In which I visit Arne Duncan’s alma mater on the hunt for *secret sauce*
Reader: you are almost certainly aware that our Secretary of Education, Mr. Arne Duncan, has many excellent ideas regarding how to enhance the excellence of our failed and failing public schools. But did you ever pause to ask yourself *from whence did those ideas come?* It’s field trip time and our destination is none other than the very school that nurtured young Arne’s spirit: the University of Chicago Lab Schools, the bastion of progressive education founded by none other than John Dewey himself in 1896. And since I know that you are, at this very moment, administering a high-stakes test, I recently took it upon myself to drop in on the school on your behalf.
My tour starts, where else?, at the entrance to the Lab Schools, where Francis Parker awaits ready to greet me. Who is Francis Parker, you ask? Only the father of progressive education who hated on all things standardized and rote, not to mention rejecting discipline of the harsh variety. If neither Parker’s name nor his *whole child* legacy rings any bells, don’t feel bad. Young Arne no doubt passed by Parker’s bust with its bold declaration that *True education frees the human spirit* countless times in his 13 years at the Lab Schools. Meanwhile some of Chicago’s most prominent reformers, bearing names like Pritzker and Emanuel, see Parker regularly as they drop their own whole children off here to be progressively educated.
The next stop on my tour is obvious: I demand to be taken to wherever the secret sauce is kept, the elixir of excellence that has made the University of Chicago Lab Schools a top performer for more than 100 years. And there is no shortage of secret sauce storage spots to visit. There are the small classes, which, capped at 24 students, are far smaller than any I encounter on my visits to a half dozen Chicago Public Schools. There are the three libraries, staffed by certified middle school and high school librarians, and encompassing 40,000 volumes. And there is the new art complex, still under construction, that will feature a theater-in-the-round, plenty of naturally lit art studios and spaces for students to collaborate on creative projects. In other words, the Lab Schools’ is the kind of secret sauce that I’m pretty sure all students would savor. And yet the ingredients seem so different from the recipe for excellence so oft touted by the very Lab School alum whose size 13 footsteps I am here to retrace…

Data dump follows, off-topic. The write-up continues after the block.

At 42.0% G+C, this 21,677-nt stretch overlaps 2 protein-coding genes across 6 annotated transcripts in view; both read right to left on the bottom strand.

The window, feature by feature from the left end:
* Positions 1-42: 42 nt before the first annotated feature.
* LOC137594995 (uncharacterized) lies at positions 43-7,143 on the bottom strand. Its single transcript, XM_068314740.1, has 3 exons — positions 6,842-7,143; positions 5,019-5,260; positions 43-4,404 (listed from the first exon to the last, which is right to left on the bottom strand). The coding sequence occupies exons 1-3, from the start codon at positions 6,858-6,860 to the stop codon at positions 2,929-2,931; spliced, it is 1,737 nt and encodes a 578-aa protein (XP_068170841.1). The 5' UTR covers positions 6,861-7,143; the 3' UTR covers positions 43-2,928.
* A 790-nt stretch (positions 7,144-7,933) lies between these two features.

It’s time to meet Arne’s favorite teacher
The students I talk to tell me that their teachers are the real secret to the secret sauce. As one ninth grader explains: *Our teachers have character; they’re not automatons.* [Note: automaton is a *high-utility* vocabulary word and thus approved for inclusion in the new enhanced SAT]. One of these teachers is none other than Darlene McCampbell, whom Arne Duncan recently named as his favorite. As luck would have it, she’s here today—in fact she’s been here almost every day for the past 49 years, teaching writing, storytelling and literature. I’m going to type that once more for effect: Darlene McCampbell has been teaching at the Lab Schools for 49 years. After talking to her for a few minutes, I can tell that she would be my favorite teacher too. Fortunately for the current crop of Lab students, she has no plans to abandon them. *I’ll stay as long as I keep loving it,* says McCampbell.